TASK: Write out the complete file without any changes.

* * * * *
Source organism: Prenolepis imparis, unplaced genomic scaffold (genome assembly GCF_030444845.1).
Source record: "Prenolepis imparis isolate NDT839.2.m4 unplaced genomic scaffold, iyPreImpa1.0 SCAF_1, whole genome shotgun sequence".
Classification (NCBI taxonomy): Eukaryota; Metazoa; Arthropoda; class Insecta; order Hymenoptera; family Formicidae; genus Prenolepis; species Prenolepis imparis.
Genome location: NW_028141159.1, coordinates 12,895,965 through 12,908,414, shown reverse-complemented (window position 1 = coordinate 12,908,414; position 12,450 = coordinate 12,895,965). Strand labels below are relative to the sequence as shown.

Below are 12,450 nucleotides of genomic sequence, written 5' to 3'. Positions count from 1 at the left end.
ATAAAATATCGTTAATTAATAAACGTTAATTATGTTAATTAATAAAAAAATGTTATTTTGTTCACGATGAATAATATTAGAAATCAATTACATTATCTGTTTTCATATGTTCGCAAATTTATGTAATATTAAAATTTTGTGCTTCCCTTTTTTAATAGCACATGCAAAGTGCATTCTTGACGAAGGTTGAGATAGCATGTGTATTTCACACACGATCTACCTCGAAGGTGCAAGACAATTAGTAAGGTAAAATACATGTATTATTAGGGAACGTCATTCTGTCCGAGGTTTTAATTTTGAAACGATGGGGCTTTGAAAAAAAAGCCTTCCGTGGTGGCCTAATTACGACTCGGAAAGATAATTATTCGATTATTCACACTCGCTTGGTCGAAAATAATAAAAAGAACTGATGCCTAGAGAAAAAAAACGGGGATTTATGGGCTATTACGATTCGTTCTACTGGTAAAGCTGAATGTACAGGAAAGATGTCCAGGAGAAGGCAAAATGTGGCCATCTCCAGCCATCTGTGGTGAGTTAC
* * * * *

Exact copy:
Source organism: Prenolepis imparis, unplaced genomic scaffold (genome assembly GCF_030444845.1).
Source record: "Prenolepis imparis isolate NDT839.2.m4 unplaced genomic scaffold, iyPreImpa1.0 SCAF_1, whole genome shotgun sequence".
Classification (NCBI taxonomy): Eukaryota; Metazoa; Arthropoda; class Insecta; order Hymenoptera; family Formicidae; genus Prenolepis; species Prenolepis imparis.
Genome location: NW_028141159.1, coordinates 12,895,965 through 12,908,414, shown reverse-complemented (window position 1 = coordinate 12,908,414; position 12,450 = coordinate 12,895,965). Strand labels below are relative to the sequence as shown.

Below are 12,450 nucleotides of genomic sequence, written 5' to 3'. Positions count from 1 at the left end.
ATAAAATATCGTTAATTAATAAACGTTAATTATGTTAATTAATAAAAAAATGTTATTTTGTTCACGATGAATAATATTAGAAATCAATTACATTATCTGTTTTCATATGTTCGCAAATTTATGTAATATTAAAATTTTGTGCTTCCCTTTTTTAATAGCACATGCAAAGTGCATTCTTGACGAAGGTTGAGATAGCATGTGTATTTCACACACGATCTACCTCGAAGGTGCAAGACAATTAGTAAGGTAAAATACATGTATTATTAGGGAACGTCATTCTGTCCGAGGTTTTAATTTTGAAACGATGGGGCTTTGAAAAAAAAGCCTTCCGTGGTGGCCTAATTACGACTCGGAAAGATAATTATTCGATTATTCACACTCGCTTGGTCGAAAATAATAAAAAGAACTGATGCCTAGAGAAAAAAAACGGGGATTTATGGGCTATTACGATTCGTTCTACTGGTAAAGCTGAATGTACAGGAAAGATGTCCAGGAGAAGGCAAAATGTGGCCATCTCCAGCCATCTGTGGTGAGTTAC